COVID-19/pathology , Skin Diseases/pathology , Skin/pathology , COVID-19/metabolism , Exanthema/pathology , Exanthema/therapy , Exanthema/virology , Humans , SARS-CoV-2/pathogenicity , Skin/virology , Skin Diseases/therapy , Skin Diseases/virology , Skin Physiological Phenomena , Urticaria/pathology , Urticaria/therapy , Urticaria/virology
11.
Sci Rep ; 11(1): 19817, 2021 10 06.
Article in English | MEDLINE | ID: mdl-34615949

ABSTRACT

Recent studies have focused their attention on conjunctivitis as one of the symptoms of coronavirus disease 2019 (COVID-19). Therefore, tear samples were taken from COVID-19 patients and the presence of SARS-CoV-2 was evidenced using Real Time reverse transcription polymerase chain reaction. The main aim of this study was to analyze mRNA expression in the tears of patients with COVID-19 compared with healthy subjects using Next Generation Sequencing (NGS). The functional evaluation of the transcriptome highlighted 25 genes that differ statistically between healthy individuals and patients affected by COVID-19. In particular, the NGS analysis identified the presence of several genes involved in B cell signaling and keratinization. In particular, the genes involved in B cell signaling were downregulated in the tears of COVID-19 patients, while those involved in keratinization were upregulated. The results indicated that SARS-CoV-2 may induce a process of ocular keratinization and a defective B cell response.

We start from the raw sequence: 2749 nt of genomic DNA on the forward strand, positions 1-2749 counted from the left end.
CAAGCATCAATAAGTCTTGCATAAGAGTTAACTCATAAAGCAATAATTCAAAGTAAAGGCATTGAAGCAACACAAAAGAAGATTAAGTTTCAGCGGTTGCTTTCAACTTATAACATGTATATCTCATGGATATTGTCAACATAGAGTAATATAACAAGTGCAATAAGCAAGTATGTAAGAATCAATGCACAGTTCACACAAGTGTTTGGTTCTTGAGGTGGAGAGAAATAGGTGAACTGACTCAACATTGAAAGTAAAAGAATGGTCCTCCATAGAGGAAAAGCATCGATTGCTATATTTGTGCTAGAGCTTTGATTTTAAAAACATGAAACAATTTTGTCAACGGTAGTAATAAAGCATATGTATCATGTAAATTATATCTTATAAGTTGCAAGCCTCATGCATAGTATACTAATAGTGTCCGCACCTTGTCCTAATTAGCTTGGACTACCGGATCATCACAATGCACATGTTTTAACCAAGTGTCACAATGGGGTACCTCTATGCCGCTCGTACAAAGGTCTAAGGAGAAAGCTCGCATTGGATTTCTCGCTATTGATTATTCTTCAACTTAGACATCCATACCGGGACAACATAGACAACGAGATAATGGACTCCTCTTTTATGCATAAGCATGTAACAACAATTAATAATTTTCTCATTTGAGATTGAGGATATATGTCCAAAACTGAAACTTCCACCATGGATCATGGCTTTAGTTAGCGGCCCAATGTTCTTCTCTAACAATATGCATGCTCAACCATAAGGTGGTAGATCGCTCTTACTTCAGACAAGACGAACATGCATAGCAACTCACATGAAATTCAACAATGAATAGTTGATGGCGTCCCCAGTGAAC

Subject(s)